Seven large portraits are currently on show at Sudely Castle, Winchcombe, in England. For Puppetring magazine, concerned with puppeteers and with techniques that give life to the inanimate, the exhibition offers an intriguing sideways glance at another art, through the work of conceptual photographer Hiroshi Sugimoto and his own surprising ‘animation’.
The black and white photographs are part of a series entitled “Portraits” commissioned by the Deutsche Guggenheim Museum for an exhibition in 1999; they have been lent to Sudely Castle this year, 2012, as part of the 500th anniversary celebrations of the birth of Catherine Parr, last wife of Henry VIII, who lived at Sudely after Henry’s death.
These three-quarter portraits of individuals, apparently exuding vitality, repose, or world-weariness, for example, are in fact photographs of waxwork figures: Henry VIII in his later years and his six wives. Perhaps you have seen them at Madame Tussauds in London, placed together – as if existing in polygamic harmony – in a period setting.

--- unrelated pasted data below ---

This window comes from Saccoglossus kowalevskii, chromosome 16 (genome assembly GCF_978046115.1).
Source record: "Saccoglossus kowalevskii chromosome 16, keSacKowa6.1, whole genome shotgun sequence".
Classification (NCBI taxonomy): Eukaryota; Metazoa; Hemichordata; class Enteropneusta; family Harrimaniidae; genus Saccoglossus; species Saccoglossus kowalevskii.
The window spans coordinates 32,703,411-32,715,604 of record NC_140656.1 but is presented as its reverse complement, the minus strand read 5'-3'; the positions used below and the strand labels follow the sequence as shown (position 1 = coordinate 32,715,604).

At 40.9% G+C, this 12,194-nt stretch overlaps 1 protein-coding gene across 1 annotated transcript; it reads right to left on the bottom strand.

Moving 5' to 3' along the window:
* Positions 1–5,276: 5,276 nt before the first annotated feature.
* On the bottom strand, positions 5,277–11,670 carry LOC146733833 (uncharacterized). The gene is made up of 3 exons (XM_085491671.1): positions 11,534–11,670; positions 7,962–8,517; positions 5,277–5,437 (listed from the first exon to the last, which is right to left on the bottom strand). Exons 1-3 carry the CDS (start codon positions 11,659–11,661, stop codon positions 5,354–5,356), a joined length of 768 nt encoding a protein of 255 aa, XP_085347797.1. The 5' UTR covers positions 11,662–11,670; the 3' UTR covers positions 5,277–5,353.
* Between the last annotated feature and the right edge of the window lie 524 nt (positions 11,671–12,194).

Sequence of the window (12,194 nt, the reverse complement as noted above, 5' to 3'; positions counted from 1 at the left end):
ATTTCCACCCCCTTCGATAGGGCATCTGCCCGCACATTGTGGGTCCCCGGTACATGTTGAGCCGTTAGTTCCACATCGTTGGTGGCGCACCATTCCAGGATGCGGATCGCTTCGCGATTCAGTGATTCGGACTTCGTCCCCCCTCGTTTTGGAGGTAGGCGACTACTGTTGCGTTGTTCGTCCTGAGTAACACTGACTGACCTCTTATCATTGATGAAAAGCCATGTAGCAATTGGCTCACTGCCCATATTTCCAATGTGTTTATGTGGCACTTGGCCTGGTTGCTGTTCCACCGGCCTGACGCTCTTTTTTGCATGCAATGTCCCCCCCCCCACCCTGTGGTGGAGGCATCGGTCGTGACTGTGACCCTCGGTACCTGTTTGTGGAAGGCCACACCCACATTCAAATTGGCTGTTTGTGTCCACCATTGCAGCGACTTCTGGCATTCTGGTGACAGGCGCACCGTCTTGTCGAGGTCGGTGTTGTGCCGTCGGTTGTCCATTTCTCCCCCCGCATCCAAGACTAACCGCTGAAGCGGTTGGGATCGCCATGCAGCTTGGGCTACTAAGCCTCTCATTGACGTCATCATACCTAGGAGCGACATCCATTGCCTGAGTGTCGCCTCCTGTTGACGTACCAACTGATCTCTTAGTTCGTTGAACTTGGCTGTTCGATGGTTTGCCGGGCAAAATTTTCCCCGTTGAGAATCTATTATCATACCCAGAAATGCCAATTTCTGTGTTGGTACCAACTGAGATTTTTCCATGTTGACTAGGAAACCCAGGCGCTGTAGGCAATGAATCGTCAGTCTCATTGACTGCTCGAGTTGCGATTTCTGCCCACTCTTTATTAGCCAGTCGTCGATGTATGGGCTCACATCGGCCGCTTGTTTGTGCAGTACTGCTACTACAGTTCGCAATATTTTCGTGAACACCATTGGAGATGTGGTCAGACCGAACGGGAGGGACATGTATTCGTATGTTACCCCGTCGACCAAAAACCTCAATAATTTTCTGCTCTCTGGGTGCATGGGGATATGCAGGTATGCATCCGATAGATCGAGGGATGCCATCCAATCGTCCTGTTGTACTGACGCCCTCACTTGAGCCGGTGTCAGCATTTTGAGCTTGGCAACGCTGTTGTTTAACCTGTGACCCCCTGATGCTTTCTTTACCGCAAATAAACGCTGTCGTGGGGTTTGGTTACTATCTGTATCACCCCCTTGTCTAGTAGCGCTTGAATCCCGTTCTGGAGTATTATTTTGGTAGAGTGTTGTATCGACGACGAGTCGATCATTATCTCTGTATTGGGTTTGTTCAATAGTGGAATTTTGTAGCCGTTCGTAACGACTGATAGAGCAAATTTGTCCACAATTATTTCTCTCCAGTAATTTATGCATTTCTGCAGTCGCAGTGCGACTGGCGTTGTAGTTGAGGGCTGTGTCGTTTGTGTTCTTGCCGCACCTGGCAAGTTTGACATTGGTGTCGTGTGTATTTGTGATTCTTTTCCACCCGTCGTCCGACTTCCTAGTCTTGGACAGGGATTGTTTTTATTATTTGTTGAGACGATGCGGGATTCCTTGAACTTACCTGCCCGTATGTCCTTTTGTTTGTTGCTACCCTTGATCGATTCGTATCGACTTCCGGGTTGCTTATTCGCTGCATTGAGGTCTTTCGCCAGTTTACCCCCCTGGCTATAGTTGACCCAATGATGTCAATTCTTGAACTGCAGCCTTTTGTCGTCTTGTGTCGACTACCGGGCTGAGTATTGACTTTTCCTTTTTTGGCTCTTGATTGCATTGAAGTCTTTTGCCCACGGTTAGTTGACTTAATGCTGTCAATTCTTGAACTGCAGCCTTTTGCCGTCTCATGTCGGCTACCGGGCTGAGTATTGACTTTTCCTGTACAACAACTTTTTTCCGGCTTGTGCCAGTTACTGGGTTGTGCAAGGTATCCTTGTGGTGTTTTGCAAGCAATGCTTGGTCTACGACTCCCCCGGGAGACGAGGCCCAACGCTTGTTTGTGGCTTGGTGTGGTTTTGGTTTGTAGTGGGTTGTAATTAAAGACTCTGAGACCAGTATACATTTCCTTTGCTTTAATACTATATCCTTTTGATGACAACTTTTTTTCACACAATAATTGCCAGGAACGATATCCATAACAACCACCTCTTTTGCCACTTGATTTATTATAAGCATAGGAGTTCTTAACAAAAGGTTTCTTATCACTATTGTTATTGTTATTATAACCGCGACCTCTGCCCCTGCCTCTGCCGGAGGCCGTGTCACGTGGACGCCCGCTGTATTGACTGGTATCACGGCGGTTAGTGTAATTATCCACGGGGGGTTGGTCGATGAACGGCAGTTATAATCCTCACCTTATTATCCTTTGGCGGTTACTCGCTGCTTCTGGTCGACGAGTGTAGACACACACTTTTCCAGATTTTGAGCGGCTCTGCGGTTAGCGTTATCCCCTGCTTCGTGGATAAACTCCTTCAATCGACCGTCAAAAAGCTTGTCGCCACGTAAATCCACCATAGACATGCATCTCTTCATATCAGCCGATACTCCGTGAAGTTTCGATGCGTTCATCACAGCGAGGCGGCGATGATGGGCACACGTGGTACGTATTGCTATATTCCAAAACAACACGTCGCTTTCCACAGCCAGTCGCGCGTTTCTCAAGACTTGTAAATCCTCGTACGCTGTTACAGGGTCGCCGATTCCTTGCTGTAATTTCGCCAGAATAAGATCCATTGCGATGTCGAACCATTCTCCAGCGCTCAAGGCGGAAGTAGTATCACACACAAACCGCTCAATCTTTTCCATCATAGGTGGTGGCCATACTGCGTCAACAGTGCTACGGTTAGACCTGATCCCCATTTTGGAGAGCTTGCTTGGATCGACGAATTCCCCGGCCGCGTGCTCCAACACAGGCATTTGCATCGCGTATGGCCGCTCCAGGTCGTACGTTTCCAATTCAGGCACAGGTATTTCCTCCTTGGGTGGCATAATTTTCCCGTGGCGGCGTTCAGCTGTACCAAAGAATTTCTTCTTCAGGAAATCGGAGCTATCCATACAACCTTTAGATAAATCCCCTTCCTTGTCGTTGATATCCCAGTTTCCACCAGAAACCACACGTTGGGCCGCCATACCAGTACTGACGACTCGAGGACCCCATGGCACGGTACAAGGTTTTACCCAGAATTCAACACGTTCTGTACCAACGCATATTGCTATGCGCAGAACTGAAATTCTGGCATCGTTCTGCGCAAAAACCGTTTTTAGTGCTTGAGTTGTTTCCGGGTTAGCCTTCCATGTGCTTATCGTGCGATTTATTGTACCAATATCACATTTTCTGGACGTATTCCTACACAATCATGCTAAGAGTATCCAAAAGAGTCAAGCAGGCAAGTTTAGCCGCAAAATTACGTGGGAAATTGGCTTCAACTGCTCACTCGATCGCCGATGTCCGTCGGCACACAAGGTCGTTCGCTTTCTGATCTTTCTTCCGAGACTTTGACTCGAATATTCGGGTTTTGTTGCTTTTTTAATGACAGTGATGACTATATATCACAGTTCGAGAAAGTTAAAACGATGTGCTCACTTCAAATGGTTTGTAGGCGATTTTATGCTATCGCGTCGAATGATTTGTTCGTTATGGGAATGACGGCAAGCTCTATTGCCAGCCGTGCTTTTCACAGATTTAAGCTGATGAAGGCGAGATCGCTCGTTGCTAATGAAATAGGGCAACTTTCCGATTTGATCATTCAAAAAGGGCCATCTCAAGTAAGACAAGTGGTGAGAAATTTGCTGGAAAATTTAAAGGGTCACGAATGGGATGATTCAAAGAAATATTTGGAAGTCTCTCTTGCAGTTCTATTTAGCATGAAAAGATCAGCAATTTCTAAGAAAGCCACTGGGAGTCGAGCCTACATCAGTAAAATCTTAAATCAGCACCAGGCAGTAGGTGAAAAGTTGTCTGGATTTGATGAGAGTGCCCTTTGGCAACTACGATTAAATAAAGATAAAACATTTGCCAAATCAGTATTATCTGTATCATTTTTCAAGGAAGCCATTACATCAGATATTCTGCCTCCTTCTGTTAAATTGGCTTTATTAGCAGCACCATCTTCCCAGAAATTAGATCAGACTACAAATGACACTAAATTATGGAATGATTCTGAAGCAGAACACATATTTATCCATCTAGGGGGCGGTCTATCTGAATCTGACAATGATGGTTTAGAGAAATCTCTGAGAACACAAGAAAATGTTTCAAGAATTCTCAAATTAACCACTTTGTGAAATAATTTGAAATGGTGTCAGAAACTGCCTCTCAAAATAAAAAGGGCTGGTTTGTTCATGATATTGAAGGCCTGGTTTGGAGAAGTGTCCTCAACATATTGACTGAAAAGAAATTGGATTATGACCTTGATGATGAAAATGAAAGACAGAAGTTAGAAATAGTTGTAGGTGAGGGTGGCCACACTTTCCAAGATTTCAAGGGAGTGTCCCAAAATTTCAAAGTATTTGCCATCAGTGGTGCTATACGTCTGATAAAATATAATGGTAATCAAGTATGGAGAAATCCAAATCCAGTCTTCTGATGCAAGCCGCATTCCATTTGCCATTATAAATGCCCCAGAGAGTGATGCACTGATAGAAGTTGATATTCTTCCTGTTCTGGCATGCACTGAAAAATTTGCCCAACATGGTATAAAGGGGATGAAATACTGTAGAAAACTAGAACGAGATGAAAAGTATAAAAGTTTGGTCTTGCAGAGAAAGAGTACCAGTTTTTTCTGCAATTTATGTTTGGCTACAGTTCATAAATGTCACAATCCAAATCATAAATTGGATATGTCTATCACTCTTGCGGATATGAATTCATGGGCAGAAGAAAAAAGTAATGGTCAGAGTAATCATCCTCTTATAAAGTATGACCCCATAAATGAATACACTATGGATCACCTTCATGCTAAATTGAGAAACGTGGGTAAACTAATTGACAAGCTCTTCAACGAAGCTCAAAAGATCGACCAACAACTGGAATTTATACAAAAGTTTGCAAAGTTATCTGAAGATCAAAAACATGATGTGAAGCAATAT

The exhibition text says of “Portraits” that Hiroshi Sugimoto “isolated historical figures from staged vignettes in wax museums, posed them in three-quarter length view, and illuminted them in order to create haunting detailed portraits.” And of the group at Sudely Castle: “The resulting lush, painterly photographs recall the sixteenth century paintings from which the figures were originally sculpted, collapsing time and obscuring the boundaries between reproduction, painting, photography and history”.
Paintings referenced are above all by Hans Holbein the Younger but others were also used, as in the case of the wax figure of Anne Boleyn, based on a copy of a portrait by an unknown artist, while the painting of the young Catherine of Aragon is by Michael Sittow.